Packing your entire life up in boxes can be a daunting prospect, but I promise that it’s so, so much easier than it first appears. Well, maybe ‘easy’ is the wrong word, but it’s certainly do-able.
My first recommendation for a stress-free packing experience is to use a packing list. I personally like this one, though you can use any that seem appropriate (after all, you know more about what you personally need than I do). Now – and this is important – you must stick to it. With the exception of specific requirements (e.g. medications, your favourite stuffed bear, etc.), the people who write these things know what they’re doing. They’ve been there, done that and arrived at uni with a load of stuff they never even needed to remove from their suitcases. If it’s the only advice you take this summer, learn from their mistakes. Honestly, I promise that you won’t need the ice-cream maker, your walking boots or the entire kitchen sink. Really, you won’t. Take it from me – you won’t use 80% of the stuff you bring for your first semester.
However, that being said, one thing that the packing lists won’t necessarily include is fancy dress. Trust me, it’s useless but you need it. Throw in a onesie or two and that ancient Buzz Lightyear costume your mum got you for Halloween three years ago. Chances are, they’ll come in handy.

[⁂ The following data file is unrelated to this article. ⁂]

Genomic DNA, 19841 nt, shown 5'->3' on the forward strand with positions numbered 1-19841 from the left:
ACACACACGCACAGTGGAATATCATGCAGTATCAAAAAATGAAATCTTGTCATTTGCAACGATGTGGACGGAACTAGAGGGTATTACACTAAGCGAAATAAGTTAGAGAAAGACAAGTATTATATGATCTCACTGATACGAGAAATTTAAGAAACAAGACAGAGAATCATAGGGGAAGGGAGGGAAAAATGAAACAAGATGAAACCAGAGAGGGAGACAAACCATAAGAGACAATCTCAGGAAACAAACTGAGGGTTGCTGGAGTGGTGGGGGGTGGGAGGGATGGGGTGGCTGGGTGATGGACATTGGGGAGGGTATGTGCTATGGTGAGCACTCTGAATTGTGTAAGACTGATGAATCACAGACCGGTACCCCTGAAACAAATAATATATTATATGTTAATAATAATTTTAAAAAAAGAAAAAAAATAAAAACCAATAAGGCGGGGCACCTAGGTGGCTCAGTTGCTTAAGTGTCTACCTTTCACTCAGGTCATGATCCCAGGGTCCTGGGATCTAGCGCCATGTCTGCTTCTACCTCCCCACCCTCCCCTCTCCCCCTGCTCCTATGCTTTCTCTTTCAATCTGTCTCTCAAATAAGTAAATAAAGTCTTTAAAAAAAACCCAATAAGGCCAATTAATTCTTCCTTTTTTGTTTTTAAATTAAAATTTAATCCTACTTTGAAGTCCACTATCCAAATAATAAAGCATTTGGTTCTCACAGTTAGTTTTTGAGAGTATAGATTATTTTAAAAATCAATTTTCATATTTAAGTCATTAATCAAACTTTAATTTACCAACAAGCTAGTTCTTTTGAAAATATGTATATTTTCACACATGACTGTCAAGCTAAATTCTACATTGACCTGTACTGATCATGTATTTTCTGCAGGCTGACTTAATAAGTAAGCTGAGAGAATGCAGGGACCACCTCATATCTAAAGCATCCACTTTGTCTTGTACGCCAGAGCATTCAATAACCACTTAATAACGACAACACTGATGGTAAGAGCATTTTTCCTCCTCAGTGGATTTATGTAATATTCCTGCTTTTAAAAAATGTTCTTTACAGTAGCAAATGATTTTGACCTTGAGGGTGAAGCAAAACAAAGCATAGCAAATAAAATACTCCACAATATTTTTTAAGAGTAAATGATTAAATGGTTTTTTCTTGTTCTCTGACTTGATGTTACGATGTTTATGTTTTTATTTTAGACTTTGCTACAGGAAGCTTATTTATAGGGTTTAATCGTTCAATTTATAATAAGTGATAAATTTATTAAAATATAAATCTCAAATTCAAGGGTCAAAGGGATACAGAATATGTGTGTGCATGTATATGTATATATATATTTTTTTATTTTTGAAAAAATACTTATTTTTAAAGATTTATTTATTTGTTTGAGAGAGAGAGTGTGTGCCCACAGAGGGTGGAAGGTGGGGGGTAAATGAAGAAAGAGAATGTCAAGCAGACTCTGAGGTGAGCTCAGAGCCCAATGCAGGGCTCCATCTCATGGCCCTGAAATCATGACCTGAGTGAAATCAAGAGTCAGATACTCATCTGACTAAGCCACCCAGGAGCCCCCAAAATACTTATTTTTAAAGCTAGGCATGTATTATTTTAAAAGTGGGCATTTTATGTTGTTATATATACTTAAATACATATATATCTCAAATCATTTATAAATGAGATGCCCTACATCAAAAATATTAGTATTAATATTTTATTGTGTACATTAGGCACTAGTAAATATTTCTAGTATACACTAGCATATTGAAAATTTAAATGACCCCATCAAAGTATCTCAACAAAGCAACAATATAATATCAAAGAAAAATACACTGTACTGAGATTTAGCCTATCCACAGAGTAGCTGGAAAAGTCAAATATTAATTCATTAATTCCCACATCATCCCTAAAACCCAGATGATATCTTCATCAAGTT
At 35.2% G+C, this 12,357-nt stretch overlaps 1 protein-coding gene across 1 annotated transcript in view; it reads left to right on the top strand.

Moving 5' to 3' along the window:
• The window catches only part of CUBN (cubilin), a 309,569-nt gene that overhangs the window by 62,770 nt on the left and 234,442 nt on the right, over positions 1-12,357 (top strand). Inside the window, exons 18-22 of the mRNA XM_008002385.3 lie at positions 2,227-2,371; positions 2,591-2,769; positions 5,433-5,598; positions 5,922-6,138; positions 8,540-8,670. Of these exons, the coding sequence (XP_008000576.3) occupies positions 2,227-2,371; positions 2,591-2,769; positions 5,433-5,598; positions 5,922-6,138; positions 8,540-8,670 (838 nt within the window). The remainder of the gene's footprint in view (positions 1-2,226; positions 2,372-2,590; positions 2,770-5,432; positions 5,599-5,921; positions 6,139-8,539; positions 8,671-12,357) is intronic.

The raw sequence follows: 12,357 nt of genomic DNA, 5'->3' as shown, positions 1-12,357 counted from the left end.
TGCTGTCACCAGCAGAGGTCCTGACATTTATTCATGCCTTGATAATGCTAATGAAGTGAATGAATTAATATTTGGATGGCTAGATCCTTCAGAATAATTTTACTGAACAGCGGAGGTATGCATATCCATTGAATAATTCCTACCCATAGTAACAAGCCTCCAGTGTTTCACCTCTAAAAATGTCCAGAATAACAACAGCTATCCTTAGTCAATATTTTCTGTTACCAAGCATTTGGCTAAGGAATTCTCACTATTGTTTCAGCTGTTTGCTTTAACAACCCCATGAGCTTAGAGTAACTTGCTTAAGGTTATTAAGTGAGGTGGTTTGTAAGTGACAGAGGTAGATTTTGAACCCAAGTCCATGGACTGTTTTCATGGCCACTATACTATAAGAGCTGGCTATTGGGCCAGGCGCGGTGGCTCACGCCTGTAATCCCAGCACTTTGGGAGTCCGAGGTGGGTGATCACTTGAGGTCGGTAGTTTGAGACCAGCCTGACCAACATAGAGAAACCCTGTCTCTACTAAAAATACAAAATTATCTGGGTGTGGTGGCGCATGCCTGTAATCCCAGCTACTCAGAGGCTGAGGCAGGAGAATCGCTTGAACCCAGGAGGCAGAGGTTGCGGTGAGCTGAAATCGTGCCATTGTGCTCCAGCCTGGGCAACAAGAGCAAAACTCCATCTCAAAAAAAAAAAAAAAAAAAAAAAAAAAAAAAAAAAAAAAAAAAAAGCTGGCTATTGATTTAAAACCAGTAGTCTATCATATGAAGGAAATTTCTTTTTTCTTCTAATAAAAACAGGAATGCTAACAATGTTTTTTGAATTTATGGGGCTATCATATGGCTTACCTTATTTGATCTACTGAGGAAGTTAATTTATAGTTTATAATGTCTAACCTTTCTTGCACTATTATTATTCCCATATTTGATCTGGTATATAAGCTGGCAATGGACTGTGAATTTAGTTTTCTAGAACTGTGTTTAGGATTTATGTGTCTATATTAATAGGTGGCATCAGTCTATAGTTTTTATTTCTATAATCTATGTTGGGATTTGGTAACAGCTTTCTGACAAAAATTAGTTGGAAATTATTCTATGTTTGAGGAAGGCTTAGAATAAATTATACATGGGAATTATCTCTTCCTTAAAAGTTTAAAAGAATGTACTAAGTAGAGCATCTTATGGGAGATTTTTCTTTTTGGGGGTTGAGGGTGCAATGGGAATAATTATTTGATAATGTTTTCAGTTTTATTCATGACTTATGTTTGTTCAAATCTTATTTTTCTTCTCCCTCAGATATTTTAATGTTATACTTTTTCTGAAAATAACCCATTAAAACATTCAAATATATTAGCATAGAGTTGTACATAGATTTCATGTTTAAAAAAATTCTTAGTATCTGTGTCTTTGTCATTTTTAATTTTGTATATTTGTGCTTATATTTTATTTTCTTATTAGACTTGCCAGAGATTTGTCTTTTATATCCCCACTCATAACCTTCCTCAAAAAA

If you’re going into first year, chances are you’re going to be living in halls. If you’re catered, great! All you’ll need is a plate, bowl and some cutlery. If you’re self catered, also great! But you’re going to need to pack a little more stuff. As someone who was self-catered in my first year, I advise that you coordinate with your new flatmates as to who is bringing what. It’s not the end of the world if you don’t, but you do run the risk of having five different toasters clogging up your kitchen. In that vein, it’s also worth checking what’s actually provided for you – one of my acquaintances ended up cooking her pasta in a kettle for a week because she assumed that pans were provided (they weren’t).
Finally, don’t bring anything expensive or sentimental into your shared kitchen. I can guarantee that it will be borrowed by your messiest flatmate, it will be left (festering) on the side of the sink for three weeks, and it will end up ruined. In my opinion, it’s best to buy some cheaper kit, at least until you move out of halls.
No matter how well you follow your packing list and adhere to all my top-tips, it’s more than likely you’ll end up on a family mercy dash to a local B&Q to get a lamp, coat hangers and a cactus (I know I did). If/when this happens, there’s a great Homebase on Welford Road. You’re welcome.